Christians take a prominent role in Hong Kong protests

The World
The 82 year-old Cardinal Joseph Zen (center) is the former head of the Roman Catholic Church in Hong Kong and a supporter of the student-led pro-democracy campaign in the Chinese territory.

If you spend some time at the Hong Kong protests, you're likely to see examples of people's Christian faith on display. A prayer circle and a group singing hymns are reminders that Christians have taken on a prominent role in the pro-democracy campaign. 

“I believe in Christ. I believe everyone [is] born equal. And they're loved by Jesus,” said a weary-looking Joshua Wong, a 17-year-old protest leader from the student activist group, Scholarism.

Wong is one of several high-profile protest figures who are devout Christians. When we met in a protest tent on Saturday, he seemed to downplay religion as a primary inspiration for his political activism, but he mentioned it as part of what shaped his ideology. 

“I think that everyone should get the equal rights in our political system," he said. "We should care the weak and poor in our society."

Cardinal Joseph Zen, the former Catholic bishop of Hong Kong, has also appeared at the demonstrations. Zen has spoken out on political issues for decades, and even though the 82-year-old isn't as nimble as he once was, he's taken part in marches and taken the stage to help rally the mostly student-aged crowds. 

“We have enjoyed the freedom in Hong Kong. So many good things we have enjoyed. We have a duty to defend [them],” Zen told me during an interview at his Hong Kong residence.

Cardinal Joseph Zen, former head of the Catholic Church in Hong Kong, is a long-time critic of the Chinese Communist Party. He's also been an active supporter of the pro-democracy campaign.
Cardinal Joseph Zen, former head of the Catholic Church in Hong Kong, is a long-time critic of the Chinese Communist Party. He's also been an active supporter of the pro-democracy campaign.  Matthew Bell

Zen has been an outspoken critic of Beijing for decades. He can do that here because Hong Kong has enjoyed a vastly greater degree of religious freedom than mainland China, even after the former British colony went back to Chinese control in 1997.

Zen's family fled Shanghai when the Communists took over in 1949. Now, he says the party is imposing its will on Hong Kong and taking away the freedoms that make the Chinese territory unique. People need to speak out, Zen says, because there is a lot at stake.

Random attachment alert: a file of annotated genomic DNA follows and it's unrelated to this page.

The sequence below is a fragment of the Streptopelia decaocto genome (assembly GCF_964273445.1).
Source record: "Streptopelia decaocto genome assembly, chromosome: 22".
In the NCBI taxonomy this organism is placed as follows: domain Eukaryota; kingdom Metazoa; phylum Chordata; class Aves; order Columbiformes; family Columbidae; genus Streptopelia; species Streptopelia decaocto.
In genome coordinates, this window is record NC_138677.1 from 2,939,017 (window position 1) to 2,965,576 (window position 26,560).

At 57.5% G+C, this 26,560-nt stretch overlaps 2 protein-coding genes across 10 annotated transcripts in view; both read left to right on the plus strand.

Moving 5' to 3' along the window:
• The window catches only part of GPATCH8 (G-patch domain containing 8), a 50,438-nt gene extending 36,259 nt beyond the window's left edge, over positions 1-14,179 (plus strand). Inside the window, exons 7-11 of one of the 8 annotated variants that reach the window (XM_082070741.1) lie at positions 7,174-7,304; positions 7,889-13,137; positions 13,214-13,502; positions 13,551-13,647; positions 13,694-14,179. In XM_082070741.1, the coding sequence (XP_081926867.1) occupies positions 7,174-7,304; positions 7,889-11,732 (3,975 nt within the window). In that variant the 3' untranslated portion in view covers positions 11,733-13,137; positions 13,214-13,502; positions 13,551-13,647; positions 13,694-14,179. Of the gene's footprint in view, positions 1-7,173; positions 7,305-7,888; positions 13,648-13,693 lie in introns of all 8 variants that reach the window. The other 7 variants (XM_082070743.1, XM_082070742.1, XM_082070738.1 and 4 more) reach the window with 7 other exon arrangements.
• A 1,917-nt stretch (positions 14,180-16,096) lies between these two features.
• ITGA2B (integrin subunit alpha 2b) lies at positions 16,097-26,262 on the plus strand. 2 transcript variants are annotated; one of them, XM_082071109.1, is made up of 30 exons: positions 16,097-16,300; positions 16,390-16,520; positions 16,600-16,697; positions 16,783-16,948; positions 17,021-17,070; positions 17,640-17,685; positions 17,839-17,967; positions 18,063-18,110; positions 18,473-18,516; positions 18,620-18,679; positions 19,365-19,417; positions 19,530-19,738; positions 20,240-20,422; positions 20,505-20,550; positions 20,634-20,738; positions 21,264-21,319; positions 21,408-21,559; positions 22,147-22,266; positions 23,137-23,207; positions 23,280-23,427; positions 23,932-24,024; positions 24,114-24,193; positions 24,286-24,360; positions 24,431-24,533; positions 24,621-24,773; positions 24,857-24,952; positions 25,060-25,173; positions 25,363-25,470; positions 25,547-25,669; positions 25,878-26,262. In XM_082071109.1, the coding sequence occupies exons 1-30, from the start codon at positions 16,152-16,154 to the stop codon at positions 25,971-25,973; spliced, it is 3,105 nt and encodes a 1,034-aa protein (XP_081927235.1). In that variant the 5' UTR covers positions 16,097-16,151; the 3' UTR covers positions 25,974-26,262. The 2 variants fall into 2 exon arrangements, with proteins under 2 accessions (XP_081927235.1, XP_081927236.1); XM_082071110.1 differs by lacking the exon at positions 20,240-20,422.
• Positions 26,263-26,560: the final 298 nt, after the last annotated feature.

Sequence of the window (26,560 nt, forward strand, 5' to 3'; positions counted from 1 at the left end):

“It's the whole way of life. Here we have the culture of the truth, the respect for the dignity of people," he said. That's in contrast to China, where he says "everything is fake. Immediate interests. No spiritual value. It's against our Christian belief and against the human values."

But most leading members of the Christian clergy in Hong Kong do not put things in such stark terms. The current Roman Catholic bishop, John Tong, takes a much softer public approach toward politics and mainland China.

So does the head of the Anglican church, Archbishop Paul Kwong. On Saturday night, he celebrated mass at St. John's Cathedral, not far from where the protests are taking place. He mentioned the political crisis briefly, saying that Hong Kong is going through “the worst of times,” a phrase which he repeated.

But Kwong — who also holds an official position with China's central government — has not publicly supported the pro-democracy campaign. This summer he told his parishioners to “remain silent” on these issues, and was criticized for it.

That's not surprising, said pastor TC Chan, who I met at a protest on Sunday. He says Hong Kong's churches are divided over the protests. "They are polarized,” Chan said. “Some agree with the movement. And some [are] against [it].” In his view, that means the the demonstrations should not be considered a "Christian" protest movement.

But for 25 year-old Yvonne Lai, who has been coming to the protests almost every day — over the objections of her father — her Anglican fath is the reason she's here.

“All I want to do is be with the student[s] and try my best to protect them if I could,” Lai explained. “I believe if Jesus was here he would do so. He would ask us to do so.” After all, Lai asks, wasn't Jesus himself sort of a revolutionary? 

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